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Experiment Molecular Modeling and Lewis Structures

Step 4) Check your work: ensure the duet and octet rules are satisfied and count the total number of valence electrons.

A review of the correct molecule shows that all atoms are surrounded by 8 valence electrons, satisfying the octet rule. The number of electrons drawn in the Lewis structure (in the lone pairs and the double bond) totals 12, which matches the calculation in step 1.

Example 3: Cyanide (CN-)

Step 1) Calculate the total number of valence electrons in the molecule.

As indicated in the molecular formula, this molecule has a negative charge. Therefore, an additional electron must be accounted for. Carbon contributes 4 valence electrons, nitrogen contributes 5 valence electrons, and the negative charge in the chemical formula indicates 1 additional valence electron.

There are 10 valence electrons total in CN-.

Note: In this example, a “–“charge was shown. If a “+” charge were present, then valence electron(s) would be subtracted rather than added.

Step 2) Arrange the atoms and create single bonds.

The two atoms are placed in a line and linked with a single bond.

Step 3) Calculate the number of remaining valence electrons; then distribute the electrons with the goal of satisfying the duet rule or octet rule.

Two electrons were added to the Lewis structure through the addition of the single bond; 8 more electrons were required. Through trial-and-error, it can be determined that the two atoms share 6 electrons in a triple bond. The C and N atoms each have one set of lone pairs, satisfying the octet rule.

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Experiment Molecular Modeling and Lewis Structures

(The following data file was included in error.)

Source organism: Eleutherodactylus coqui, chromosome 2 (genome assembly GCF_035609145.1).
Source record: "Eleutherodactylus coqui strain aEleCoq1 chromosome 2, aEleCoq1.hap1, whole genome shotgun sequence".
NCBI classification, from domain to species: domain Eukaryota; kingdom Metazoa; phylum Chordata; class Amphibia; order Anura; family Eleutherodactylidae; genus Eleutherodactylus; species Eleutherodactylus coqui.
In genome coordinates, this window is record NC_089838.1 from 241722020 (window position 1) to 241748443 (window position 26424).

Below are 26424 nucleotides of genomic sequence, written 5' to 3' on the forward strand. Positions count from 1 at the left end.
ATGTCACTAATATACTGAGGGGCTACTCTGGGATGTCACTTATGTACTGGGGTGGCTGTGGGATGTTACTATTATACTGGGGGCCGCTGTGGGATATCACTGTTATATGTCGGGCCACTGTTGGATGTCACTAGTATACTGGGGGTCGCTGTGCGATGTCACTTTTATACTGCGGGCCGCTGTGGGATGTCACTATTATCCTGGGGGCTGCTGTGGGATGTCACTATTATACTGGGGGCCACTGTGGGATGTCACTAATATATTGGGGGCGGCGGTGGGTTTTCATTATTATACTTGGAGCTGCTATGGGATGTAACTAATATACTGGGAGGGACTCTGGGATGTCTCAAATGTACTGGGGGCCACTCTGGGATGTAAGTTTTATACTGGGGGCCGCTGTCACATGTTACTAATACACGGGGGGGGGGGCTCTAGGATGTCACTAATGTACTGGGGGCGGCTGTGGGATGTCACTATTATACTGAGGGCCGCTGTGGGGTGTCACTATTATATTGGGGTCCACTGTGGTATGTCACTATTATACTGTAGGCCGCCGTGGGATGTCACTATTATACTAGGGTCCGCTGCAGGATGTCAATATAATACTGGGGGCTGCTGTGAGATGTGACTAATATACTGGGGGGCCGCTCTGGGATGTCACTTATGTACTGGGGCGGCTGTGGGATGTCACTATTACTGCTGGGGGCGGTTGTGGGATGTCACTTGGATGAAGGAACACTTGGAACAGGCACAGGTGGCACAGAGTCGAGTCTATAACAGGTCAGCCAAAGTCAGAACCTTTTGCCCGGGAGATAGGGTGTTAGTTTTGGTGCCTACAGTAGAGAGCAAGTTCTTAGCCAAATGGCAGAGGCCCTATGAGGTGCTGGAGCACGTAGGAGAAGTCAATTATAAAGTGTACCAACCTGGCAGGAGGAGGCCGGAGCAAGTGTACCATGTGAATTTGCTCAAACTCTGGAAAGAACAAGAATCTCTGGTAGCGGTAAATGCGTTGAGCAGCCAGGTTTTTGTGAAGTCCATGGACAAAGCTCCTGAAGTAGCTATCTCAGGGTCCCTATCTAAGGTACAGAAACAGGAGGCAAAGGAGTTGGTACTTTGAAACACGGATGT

Consider the outcome if the Lewis structure was drawn with a single bond, and the octet rule was fulfilled. The total number of electrons would be 14. In step 1, we determined that the molecule has 10 valence electrons, so we know that the Lewis structure below is incorrect, even though the octet rule is fulfilled.

Consider the outcome if the Lewis structure was drawn with the correct number of total valence electrons and a single bond. The Lewis structures below are both incorrect because, although 10 electrons are present in both structures, the octet rule is not fulfilled.

Consider the outcome if the Lewis structure was drawn with a double bond and the octet rule was fulfilled. The Lewis structure below is incorrect because, yet again, the number of valence electrons is incorrect. The total number of electrons in the structure below is 12, and it was determined that the molecule has 10 valence electrons.

The correct Lewis structure has a triple bond; carbon has one lone pair, and nitrogen has one lone pair. The octet rule is fulfilled, and the valence electrons total 10, as calculated in step 1.